There’s a specter that hangs over Brianna Hunt’s first album as Many Rooms. Occasionally, it can be beautiful, but more often than not it’s looming and omnipotent. The Texas-based artist makes the kind of music that allows enough negative space for totalities — doubt, hope, fear, desire, and the lack of all the above. Or, as the name of its first single goes, “Which Is To Say, Everything.” Since she adopted the Many Rooms moniker a couple years ago, Hunt has been working on her debut, called There Is A Presence Here, and the album possesses a patient and methodical nature that makes it both serene and singularly haunting.
Hunt is an extension of a strain of recent musicians, like Julien Baker and Sorority Noise’s Cameron Boucher, that take matters of faith and how they relate to mental health seriously. God is all over There Is A Presence Here: as a barometer of self-worth, as a figure to act in opposition to, as one to take solace in. The album soundtracks a lapse in faith, a deep questioning of what it all means. “What if I die and nothing happens? Will my soul decay with me?” Hunt asks in its first lines. “God, I’ve asked you so many times to free me of the aching,” she sings on another song. “Why did you refuse to answer me?” Throughout the album, Hunt is grappling with her personal relationship to God — divorcing ingrained beliefs and behaviors with a spirituality that fits more into her worldview.
On “Hollow Body” (which you can listen to below), Hunt is mired in inner conflict. “My brittle bones, they can’t contain/ The weight of when we speak your name,” she sings. “But in spite of everything/ I curse you with the breath you gave me.” It’s a song that’s repurposed from her debut EP, where it served as the title track, but it’s rearranged enough to feel significant: Hunt’s vocals are more removed, the guitar is swapped out for a whispering piano. There’s an additional coda that incorporates Nine Inch Nails’ “Hurt“; the inspiration for it didn’t come from that version of the song, though, but instead from Johnny Cash’s cover, which makes sense given Cash’s shared preponderances with faith. And those borrowed lyrics echo Hunt’s own struggle well: “And you could have it all/ My empire of dirt/ I will let you down/ I will make you hurt.”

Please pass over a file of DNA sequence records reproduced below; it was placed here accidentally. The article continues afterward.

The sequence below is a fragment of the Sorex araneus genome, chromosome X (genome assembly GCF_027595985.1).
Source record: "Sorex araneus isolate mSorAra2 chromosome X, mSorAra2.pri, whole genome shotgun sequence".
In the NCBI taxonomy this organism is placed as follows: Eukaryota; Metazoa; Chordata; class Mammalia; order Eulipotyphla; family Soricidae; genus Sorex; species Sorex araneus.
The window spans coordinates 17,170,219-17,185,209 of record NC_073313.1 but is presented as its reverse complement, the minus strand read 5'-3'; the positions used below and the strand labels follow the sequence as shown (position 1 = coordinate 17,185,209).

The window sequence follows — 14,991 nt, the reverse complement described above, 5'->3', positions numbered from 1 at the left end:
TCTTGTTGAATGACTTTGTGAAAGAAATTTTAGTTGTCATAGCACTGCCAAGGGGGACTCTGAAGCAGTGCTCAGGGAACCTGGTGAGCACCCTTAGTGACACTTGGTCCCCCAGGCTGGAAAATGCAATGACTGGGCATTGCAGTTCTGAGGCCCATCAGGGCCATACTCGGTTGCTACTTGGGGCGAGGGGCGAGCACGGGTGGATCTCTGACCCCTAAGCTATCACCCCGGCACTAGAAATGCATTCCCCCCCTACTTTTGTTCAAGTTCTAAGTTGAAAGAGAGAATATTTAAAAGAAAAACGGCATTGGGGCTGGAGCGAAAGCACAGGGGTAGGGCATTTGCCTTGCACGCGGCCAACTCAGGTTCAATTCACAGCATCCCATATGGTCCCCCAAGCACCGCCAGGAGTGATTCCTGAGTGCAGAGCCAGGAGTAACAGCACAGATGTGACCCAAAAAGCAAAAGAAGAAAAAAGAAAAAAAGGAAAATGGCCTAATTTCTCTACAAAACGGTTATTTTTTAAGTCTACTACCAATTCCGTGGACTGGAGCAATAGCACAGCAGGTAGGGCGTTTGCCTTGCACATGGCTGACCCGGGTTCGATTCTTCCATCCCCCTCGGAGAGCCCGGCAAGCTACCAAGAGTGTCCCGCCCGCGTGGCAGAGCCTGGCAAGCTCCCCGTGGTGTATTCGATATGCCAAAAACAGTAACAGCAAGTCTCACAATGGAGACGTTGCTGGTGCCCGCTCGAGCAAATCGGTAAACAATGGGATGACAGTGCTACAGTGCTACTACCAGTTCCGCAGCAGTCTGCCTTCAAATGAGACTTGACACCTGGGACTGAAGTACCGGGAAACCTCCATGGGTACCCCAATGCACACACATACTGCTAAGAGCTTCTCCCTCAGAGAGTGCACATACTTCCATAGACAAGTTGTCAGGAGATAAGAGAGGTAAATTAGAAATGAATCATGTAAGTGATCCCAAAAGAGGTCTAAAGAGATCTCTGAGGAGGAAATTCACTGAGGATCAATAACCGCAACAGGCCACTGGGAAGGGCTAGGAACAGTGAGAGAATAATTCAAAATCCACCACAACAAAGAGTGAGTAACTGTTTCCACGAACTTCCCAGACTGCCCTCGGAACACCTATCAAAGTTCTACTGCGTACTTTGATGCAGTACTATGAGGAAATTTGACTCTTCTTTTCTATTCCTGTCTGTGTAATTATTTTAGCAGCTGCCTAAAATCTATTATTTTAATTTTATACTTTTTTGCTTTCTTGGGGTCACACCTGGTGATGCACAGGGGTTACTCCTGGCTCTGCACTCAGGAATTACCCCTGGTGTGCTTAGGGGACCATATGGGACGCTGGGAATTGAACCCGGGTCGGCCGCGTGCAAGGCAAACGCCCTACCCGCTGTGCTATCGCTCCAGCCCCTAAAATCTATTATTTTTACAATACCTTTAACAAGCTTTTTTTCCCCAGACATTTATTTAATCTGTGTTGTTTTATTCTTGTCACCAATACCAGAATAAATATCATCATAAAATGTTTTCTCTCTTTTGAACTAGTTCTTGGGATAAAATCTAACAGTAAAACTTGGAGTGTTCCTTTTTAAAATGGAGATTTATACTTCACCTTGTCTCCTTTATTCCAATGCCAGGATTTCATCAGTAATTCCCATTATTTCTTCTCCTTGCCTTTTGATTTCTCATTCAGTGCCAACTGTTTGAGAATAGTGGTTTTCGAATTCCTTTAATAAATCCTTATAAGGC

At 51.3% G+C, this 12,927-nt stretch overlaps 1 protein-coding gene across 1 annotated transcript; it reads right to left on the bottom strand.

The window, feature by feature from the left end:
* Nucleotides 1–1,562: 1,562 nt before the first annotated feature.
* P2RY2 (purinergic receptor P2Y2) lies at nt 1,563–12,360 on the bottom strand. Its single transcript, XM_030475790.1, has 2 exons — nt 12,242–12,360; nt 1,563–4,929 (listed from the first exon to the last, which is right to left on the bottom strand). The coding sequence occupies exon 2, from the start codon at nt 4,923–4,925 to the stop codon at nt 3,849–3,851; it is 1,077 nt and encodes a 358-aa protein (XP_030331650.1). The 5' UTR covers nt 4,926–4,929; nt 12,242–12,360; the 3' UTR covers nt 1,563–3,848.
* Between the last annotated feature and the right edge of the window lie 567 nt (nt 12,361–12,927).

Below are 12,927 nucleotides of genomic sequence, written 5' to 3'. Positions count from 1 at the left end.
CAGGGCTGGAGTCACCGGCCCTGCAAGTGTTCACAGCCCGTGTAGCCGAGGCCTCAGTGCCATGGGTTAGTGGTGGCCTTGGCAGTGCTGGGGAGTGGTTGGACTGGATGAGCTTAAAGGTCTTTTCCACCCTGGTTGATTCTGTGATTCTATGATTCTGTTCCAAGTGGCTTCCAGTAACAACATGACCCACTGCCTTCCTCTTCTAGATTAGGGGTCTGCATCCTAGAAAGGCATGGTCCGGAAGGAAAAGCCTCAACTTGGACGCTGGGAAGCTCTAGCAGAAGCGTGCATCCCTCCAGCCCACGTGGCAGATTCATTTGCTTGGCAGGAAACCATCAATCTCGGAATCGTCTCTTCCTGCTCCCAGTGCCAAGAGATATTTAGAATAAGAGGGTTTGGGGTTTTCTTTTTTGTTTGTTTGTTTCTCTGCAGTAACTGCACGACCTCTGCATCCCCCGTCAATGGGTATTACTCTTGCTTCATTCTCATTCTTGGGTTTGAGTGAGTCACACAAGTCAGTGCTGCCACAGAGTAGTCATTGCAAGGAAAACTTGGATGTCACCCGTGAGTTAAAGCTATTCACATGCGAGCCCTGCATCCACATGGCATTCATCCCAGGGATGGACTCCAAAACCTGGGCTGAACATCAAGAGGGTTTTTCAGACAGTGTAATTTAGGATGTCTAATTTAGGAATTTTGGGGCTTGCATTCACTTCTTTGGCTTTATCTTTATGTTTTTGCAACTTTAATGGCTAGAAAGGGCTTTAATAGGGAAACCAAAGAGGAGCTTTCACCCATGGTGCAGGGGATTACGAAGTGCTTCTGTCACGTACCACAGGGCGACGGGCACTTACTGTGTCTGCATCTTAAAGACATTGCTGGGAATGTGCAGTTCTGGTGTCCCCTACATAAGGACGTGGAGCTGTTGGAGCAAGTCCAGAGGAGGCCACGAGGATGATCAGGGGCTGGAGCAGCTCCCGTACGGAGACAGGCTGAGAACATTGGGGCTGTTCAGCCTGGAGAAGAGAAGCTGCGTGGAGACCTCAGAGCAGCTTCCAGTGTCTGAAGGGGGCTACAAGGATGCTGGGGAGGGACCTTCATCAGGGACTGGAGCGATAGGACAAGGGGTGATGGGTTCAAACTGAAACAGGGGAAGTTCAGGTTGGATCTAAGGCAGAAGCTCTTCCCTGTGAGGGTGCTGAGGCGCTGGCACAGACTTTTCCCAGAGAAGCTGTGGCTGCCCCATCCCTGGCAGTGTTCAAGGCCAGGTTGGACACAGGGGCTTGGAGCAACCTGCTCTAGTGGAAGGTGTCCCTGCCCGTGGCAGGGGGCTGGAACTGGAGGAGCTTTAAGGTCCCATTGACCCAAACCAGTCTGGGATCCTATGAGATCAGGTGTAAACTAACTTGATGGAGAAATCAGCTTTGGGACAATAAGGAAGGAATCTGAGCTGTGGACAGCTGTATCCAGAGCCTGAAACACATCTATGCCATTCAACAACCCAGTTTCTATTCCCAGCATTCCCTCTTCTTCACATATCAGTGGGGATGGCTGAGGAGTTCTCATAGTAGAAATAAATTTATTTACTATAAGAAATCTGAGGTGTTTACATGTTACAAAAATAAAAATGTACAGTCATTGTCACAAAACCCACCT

There Is A Presence Here was recorded by Randy LeBoeuf (of Trade Wind) in a studio in New Jersey, and it represents a sonic shift for Hunt that abandons more conventional structure in favor of a reality that feels brittle and tenuous. These songs are rarely more than wisps, but they somehow manage to feel towering and all-consuming. It’s a testament to Hunt’s arresting presence as a songwriter and composer that she can make such sparse songs sound so full, and There Is A Presence Here is the sort of album that makes a lasting impact.